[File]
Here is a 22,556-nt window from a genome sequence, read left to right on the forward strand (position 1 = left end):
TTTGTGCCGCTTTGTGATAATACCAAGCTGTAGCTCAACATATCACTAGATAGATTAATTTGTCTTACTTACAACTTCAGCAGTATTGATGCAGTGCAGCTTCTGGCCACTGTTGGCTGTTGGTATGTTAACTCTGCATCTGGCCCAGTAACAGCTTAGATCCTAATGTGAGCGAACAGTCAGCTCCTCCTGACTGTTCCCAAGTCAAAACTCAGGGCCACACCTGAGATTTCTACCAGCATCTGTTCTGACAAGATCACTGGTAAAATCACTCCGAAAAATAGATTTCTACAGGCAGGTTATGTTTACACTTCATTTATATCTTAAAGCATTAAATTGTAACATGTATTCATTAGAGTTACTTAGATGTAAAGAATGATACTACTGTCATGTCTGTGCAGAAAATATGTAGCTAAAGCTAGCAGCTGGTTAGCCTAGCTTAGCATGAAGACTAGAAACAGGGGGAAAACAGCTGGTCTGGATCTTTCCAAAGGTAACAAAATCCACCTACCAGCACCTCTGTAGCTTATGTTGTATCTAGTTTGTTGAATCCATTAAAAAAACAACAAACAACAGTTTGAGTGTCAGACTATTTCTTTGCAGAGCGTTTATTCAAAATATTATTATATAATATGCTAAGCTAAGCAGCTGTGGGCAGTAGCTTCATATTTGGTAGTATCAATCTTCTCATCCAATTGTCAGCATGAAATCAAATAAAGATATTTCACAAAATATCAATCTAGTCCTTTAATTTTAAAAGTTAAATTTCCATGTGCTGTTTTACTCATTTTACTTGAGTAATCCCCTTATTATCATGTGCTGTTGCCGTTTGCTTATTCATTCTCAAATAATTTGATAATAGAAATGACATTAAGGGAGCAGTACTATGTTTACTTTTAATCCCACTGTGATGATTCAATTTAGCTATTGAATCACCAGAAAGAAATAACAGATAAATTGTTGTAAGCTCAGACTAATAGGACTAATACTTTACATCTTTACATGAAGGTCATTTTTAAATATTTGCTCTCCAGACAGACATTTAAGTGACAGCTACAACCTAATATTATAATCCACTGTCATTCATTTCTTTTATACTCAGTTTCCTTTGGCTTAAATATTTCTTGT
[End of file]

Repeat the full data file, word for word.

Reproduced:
Here is a 22,556-nt window from a genome sequence, read left to right on the forward strand (position 1 = left end):
TTTGTGCCGCTTTGTGATAATACCAAGCTGTAGCTCAACATATCACTAGATAGATTAATTTGTCTTACTTACAACTTCAGCAGTATTGATGCAGTGCAGCTTCTGGCCACTGTTGGCTGTTGGTATGTTAACTCTGCATCTGGCCCAGTAACAGCTTAGATCCTAATGTGAGCGAACAGTCAGCTCCTCCTGACTGTTCCCAAGTCAAAACTCAGGGCCACACCTGAGATTTCTACCAGCATCTGTTCTGACAAGATCACTGGTAAAATCACTCCGAAAAATAGATTTCTACAGGCAGGTTATGTTTACACTTCATTTATATCTTAAAGCATTAAATTGTAACATGTATTCATTAGAGTTACTTAGATGTAAAGAATGATACTACTGTCATGTCTGTGCAGAAAATATGTAGCTAAAGCTAGCAGCTGGTTAGCCTAGCTTAGCATGAAGACTAGAAACAGGGGGAAAACAGCTGGTCTGGATCTTTCCAAAGGTAACAAAATCCACCTACCAGCACCTCTGTAGCTTATGTTGTATCTAGTTTGTTGAATCCATTAAAAAAACAACAAACAACAGTTTGAGTGTCAGACTATTTCTTTGCAGAGCGTTTATTCAAAATATTATTATATAATATGCTAAGCTAAGCAGCTGTGGGCAGTAGCTTCATATTTGGTAGTATCAATCTTCTCATCCAATTGTCAGCATGAAATCAAATAAAGATATTTCACAAAATATCAATCTAGTCCTTTAATTTTAAAAGTTAAATTTCCATGTGCTGTTTTACTCATTTTACTTGAGTAATCCCCTTATTATCATGTGCTGTTGCCGTTTGCTTATTCATTCTCAAATAATTTGATAATAGAAATGACATTAAGGGAGCAGTACTATGTTTACTTTTAATCCCACTGTGATGATTCAATTTAGCTATTGAATCACCAGAAAGAAATAACAGATAAATTGTTGTAAGCTCAGACTAATAGGACTAATACTTTACATCTTTACATGAAGGTCATTTTTAAATATTTGCTCTCCAGACAGACATTTAAGTGACAGCTACAACCTAATATTATAATCCACTGTCATTCATTTCTTTTATACTCAGTTTCCTTTGGCTTAAATATTTCTTGT